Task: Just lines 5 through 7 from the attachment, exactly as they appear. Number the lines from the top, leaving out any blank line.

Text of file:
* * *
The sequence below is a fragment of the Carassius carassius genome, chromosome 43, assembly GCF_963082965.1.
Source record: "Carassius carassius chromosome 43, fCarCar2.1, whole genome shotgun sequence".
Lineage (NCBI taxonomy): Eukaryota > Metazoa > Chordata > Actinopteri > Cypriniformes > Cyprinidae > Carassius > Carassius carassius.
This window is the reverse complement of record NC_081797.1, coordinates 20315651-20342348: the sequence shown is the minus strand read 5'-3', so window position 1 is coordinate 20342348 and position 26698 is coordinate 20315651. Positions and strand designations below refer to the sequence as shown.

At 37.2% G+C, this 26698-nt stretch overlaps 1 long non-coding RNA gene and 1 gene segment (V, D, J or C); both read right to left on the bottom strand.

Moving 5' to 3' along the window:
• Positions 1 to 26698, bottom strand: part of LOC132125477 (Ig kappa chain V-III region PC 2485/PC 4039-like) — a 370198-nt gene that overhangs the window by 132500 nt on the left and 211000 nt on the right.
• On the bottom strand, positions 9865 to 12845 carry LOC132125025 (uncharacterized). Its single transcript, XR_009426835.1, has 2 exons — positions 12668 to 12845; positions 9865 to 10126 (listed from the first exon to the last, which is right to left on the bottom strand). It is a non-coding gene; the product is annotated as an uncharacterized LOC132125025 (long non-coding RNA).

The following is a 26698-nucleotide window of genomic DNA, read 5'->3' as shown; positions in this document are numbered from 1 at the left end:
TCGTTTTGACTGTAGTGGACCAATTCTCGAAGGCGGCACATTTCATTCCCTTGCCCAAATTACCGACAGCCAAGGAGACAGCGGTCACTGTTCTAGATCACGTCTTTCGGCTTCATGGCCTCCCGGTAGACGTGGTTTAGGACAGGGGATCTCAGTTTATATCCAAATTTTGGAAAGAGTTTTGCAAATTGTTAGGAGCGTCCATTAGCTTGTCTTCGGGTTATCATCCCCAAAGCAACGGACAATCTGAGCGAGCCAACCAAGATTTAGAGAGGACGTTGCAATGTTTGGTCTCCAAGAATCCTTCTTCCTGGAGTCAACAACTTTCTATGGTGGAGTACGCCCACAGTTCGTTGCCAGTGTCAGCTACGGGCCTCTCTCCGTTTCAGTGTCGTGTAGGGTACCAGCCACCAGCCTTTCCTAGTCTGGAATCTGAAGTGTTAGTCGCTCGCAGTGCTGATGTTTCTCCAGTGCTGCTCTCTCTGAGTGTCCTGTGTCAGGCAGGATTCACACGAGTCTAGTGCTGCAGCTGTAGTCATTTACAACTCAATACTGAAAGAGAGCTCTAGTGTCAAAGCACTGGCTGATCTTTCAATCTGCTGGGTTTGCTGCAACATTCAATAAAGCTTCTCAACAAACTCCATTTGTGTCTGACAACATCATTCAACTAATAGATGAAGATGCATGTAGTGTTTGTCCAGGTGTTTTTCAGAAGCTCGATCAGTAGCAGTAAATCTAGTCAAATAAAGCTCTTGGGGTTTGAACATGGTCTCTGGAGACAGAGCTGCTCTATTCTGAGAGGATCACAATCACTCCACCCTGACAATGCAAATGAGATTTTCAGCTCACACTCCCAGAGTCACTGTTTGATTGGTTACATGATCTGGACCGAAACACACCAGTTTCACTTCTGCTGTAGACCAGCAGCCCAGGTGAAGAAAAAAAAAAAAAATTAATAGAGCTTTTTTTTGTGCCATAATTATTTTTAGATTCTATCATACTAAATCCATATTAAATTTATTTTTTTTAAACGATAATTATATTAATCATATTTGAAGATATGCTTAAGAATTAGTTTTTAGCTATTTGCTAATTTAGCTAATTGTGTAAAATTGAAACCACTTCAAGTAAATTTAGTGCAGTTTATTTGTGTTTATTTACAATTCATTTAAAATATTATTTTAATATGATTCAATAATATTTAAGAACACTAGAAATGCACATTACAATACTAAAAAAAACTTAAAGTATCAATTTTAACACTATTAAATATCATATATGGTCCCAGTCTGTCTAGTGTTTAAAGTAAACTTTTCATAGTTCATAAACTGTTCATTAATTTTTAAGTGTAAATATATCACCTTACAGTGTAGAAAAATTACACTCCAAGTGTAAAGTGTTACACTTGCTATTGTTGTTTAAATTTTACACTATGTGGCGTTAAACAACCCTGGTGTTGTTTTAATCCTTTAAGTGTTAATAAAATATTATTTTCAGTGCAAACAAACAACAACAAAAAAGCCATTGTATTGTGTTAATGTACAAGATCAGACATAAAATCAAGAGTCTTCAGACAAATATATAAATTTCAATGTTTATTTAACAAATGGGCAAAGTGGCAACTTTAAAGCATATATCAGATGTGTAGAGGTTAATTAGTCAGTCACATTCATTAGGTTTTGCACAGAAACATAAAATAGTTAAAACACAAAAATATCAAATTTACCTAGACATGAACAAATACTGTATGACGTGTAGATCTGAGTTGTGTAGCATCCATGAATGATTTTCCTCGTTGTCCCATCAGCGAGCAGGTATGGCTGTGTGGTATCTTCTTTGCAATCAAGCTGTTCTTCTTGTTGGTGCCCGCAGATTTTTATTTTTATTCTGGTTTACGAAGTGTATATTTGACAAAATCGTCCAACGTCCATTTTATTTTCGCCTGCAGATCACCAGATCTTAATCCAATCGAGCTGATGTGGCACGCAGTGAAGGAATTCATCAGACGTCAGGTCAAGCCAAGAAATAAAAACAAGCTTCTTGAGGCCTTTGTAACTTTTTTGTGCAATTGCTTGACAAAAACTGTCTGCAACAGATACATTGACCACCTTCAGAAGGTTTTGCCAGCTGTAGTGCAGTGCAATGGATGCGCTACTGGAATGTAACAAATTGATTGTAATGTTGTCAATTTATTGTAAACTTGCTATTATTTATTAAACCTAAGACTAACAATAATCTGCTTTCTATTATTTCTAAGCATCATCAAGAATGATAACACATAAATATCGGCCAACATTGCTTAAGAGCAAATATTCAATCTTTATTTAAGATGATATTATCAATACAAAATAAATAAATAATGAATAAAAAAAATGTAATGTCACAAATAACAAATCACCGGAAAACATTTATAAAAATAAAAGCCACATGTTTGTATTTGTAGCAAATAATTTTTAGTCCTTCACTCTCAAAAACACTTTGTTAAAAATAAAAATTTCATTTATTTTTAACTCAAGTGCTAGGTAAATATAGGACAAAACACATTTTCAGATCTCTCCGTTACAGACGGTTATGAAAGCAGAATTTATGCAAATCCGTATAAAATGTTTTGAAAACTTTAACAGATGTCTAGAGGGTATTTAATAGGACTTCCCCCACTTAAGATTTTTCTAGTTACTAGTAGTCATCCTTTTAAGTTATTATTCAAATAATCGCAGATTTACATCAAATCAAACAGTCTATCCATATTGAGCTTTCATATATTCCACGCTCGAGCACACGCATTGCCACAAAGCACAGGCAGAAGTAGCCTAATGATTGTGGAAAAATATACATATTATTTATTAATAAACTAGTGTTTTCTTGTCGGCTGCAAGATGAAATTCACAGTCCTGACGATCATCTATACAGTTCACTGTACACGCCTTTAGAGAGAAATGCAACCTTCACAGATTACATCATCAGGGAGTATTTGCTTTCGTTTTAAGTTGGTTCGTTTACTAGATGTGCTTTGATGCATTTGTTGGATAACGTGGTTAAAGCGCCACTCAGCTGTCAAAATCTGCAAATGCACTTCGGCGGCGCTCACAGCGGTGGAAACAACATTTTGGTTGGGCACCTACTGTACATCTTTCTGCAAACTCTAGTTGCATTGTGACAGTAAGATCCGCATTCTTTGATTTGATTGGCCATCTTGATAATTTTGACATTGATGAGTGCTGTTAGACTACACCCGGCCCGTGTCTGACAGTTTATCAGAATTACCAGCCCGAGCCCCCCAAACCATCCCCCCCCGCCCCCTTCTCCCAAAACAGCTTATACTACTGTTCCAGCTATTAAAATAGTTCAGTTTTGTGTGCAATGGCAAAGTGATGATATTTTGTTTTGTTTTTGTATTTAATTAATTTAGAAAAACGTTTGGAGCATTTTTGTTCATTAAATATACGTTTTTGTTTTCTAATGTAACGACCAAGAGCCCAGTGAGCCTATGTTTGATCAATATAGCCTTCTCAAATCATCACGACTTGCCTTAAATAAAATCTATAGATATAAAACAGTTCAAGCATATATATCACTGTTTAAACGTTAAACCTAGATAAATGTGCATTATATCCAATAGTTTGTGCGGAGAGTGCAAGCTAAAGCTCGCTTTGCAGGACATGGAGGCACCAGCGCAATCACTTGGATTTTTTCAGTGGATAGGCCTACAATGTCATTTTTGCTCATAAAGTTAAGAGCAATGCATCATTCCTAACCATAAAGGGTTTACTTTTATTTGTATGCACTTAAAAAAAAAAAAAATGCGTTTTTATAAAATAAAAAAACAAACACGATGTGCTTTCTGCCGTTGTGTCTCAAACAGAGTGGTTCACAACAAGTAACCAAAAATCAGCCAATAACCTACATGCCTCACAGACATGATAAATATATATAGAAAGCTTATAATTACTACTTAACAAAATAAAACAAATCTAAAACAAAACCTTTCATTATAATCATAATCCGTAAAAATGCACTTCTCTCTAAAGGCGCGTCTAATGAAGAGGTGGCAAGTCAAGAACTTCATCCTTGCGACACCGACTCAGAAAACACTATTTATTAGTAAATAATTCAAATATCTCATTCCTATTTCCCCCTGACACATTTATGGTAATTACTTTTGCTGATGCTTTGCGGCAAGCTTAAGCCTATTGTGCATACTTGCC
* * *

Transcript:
At 37.2% G+C, this 26698-nt stretch overlaps 1 long non-coding RNA gene and 1 gene segment (V, D, J or C); both read right to left on the bottom strand.

Moving 5' to 3' along the window:
• Positions 1 to 26698, bottom strand: part of LOC132125477 (Ig kappa chain V-III region PC 2485/PC 4039-like) — a 370198-nt gene that overhangs the window by 132500 nt on the left and 211000 nt on the right.